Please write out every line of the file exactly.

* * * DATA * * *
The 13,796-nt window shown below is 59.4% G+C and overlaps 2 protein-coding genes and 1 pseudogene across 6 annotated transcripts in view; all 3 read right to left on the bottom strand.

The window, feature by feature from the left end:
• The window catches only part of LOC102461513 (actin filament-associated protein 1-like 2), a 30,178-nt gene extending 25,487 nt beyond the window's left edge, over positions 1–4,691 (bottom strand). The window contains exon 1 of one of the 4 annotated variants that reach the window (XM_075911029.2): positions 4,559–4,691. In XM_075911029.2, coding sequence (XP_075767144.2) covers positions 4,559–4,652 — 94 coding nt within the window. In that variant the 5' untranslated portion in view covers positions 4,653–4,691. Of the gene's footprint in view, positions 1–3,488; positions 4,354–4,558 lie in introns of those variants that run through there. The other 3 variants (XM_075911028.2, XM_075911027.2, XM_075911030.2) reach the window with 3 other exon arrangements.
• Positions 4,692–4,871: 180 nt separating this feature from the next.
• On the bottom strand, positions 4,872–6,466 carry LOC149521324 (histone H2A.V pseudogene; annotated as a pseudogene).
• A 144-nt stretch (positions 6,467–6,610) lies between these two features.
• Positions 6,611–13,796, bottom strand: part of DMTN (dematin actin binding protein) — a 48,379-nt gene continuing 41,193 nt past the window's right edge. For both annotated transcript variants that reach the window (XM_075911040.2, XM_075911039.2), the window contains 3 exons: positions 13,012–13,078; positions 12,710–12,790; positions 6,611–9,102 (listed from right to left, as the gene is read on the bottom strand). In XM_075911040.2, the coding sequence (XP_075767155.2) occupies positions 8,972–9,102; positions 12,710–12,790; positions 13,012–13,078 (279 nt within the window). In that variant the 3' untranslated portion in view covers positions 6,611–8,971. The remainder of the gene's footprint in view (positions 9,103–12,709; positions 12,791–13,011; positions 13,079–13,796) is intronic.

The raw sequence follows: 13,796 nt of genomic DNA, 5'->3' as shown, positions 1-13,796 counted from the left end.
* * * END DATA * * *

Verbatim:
The 13,796-nt window shown below is 59.4% G+C and overlaps 2 protein-coding genes and 1 pseudogene across 6 annotated transcripts in view; all 3 read right to left on the bottom strand.

The window, feature by feature from the left end:
• The window catches only part of LOC102461513 (actin filament-associated protein 1-like 2), a 30,178-nt gene extending 25,487 nt beyond the window's left edge, over positions 1–4,691 (bottom strand). The window contains exon 1 of one of the 4 annotated variants that reach the window (XM_075911029.2): positions 4,559–4,691. In XM_075911029.2, coding sequence (XP_075767144.2) covers positions 4,559–4,652 — 94 coding nt within the window. In that variant the 5' untranslated portion in view covers positions 4,653–4,691. Of the gene's footprint in view, positions 1–3,488; positions 4,354–4,558 lie in introns of those variants that run through there. The other 3 variants (XM_075911028.2, XM_075911027.2, XM_075911030.2) reach the window with 3 other exon arrangements.
• Positions 4,692–4,871: 180 nt separating this feature from the next.
• On the bottom strand, positions 4,872–6,466 carry LOC149521324 (histone H2A.V pseudogene; annotated as a pseudogene).
• A 144-nt stretch (positions 6,467–6,610) lies between these two features.
• Positions 6,611–13,796, bottom strand: part of DMTN (dematin actin binding protein) — a 48,379-nt gene continuing 41,193 nt past the window's right edge. For both annotated transcript variants that reach the window (XM_075911040.2, XM_075911039.2), the window contains 3 exons: positions 13,012–13,078; positions 12,710–12,790; positions 6,611–9,102 (listed from right to left, as the gene is read on the bottom strand). In XM_075911040.2, the coding sequence (XP_075767155.2) occupies positions 8,972–9,102; positions 12,710–12,790; positions 13,012–13,078 (279 nt within the window). In that variant the 3' untranslated portion in view covers positions 6,611–8,971. The remainder of the gene's footprint in view (positions 9,103–12,709; positions 12,791–13,011; positions 13,079–13,796) is intronic.

The raw sequence follows: 13,796 nt of genomic DNA, 5'->3' as shown, positions 1-13,796 counted from the left end.